The Big Migration

migration

When someone moves from Puerto Rico to the US, they never really look at it as a migration.  After all, Puerto is a US Territory, and all Puerto Ricans are also American citizens.  So, they’re really just relocating, and with that comes new responsibilities as they become a resident of the states.  However, for me and my family, moving to PR feels like a big migration, and I’ll share with you why in the next few paragraphs.

First, I never thought after growing up on the island of Haiti, and after coming to the US that I would be going back to live on a neighboring island.  After 30 years of living in the US, my wife and I heard the calling to move to Puerto Rico to develop businesses, schools, churches, and work with a vision that God has given us.
 
The vision is still in full progress, but it's the steps that can sometimes cause some trepidation.  Not that I ever had any real fear about coming to live in Puerto Rico with my family.  You see, I had been prepared by having come here to this island for six straight years with my wife.   Now, these were vacation trips, but I always traveled the entire island from one corner to the other. It wasn't until our last trip with the whole clan this year that my wife felt the nudging, well, a strong sense that we're supposed to move to Puerto Rico.
 
I had to come to a quick realization that this feeling was of the Lord, while I understood that we were not coming here for a perpetual vacation as some may think.  Puerto Rico is a great place to visit and the people are wonderful, and there are plenty of tourists visiting daily all over the island, plus a lot of families migrating back, despite the exodus caused by the economic debacle that brought the island under $74 Billion of debt.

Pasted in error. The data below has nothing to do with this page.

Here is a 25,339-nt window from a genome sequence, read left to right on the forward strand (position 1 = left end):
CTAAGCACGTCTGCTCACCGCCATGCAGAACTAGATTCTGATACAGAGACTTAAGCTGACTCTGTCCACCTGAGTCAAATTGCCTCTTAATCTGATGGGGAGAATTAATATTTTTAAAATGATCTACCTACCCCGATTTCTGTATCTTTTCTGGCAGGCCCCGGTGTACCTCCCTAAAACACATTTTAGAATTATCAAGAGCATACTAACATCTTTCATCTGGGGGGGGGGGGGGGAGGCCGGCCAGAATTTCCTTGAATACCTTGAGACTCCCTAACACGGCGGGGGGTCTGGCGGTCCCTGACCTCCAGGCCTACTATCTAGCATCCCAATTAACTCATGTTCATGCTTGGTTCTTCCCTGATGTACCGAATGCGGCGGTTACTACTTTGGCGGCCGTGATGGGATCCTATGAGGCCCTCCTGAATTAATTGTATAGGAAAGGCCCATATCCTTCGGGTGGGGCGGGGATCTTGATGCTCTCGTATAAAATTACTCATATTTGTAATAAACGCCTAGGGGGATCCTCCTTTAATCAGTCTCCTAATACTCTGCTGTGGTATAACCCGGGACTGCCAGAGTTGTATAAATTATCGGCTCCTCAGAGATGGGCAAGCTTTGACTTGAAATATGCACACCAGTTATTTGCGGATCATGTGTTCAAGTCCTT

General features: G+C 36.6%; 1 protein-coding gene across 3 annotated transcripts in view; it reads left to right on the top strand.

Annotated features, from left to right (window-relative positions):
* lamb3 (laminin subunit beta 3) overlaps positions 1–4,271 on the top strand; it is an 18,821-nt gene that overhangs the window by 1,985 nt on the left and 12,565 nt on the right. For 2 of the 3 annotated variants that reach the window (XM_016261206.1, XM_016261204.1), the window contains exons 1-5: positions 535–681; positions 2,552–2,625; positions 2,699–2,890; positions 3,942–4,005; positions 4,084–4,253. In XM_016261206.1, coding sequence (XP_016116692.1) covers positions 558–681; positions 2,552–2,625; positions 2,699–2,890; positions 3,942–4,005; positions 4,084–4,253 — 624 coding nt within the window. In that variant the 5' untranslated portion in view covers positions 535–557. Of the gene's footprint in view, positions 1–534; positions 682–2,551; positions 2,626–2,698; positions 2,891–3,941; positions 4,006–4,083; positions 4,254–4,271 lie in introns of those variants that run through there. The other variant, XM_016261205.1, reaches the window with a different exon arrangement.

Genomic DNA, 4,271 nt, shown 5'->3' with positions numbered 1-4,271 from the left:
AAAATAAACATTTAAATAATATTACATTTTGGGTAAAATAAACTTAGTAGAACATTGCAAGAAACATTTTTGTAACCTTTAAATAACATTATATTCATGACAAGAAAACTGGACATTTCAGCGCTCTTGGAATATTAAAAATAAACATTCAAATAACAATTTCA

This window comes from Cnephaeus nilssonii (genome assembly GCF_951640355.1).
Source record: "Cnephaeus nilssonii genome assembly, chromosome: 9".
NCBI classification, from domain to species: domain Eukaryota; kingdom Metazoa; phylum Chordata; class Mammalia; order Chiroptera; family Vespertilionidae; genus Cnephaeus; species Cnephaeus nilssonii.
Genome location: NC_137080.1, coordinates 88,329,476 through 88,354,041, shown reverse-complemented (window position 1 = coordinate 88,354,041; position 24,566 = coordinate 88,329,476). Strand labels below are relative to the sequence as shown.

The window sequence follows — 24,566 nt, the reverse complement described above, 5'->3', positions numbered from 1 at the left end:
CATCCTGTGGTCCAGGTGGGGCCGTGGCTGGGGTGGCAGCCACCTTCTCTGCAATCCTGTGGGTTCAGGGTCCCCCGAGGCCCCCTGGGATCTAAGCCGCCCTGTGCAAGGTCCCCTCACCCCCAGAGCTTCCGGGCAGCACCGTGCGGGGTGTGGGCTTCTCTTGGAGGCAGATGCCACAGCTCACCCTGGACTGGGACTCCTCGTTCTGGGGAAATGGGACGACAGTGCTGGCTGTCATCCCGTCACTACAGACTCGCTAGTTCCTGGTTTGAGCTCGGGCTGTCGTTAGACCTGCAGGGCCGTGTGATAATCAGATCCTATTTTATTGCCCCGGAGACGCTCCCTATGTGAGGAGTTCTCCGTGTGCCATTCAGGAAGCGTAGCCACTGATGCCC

How does that happen, you wonder?  Well, ask the same of how the US and many first world countries are in debt to the tune of trillions?  There is nothing new under the sun.  Men mismanage what's under their care when it's not meant to take care of their own families.  Those in power usually espouse philosophies that seem to benefit the general population at the time because they're looking to become popular - i.e. get re-elected by the people.
So, politicians make promises and bring ideas to fruition that are not necessarily always good for the people or the country for that matter.  I'm sure you've seen it elsewhere.  So what part do I play in all this?  Where does my family fit?  How will we help navigate the ship that is heading for the reefs economically?
 
This is going to be done by making a difference right where we are with our children, with the churches we lock arms with, with the businesses and jobs we leverage to empower the people.  However, the greatest power available to us, which you have access to, is prayer.  You may think I'm talking about opening your mouth and speaking to God, and I am partially, but the funny thing is that you're praying daily by what you say.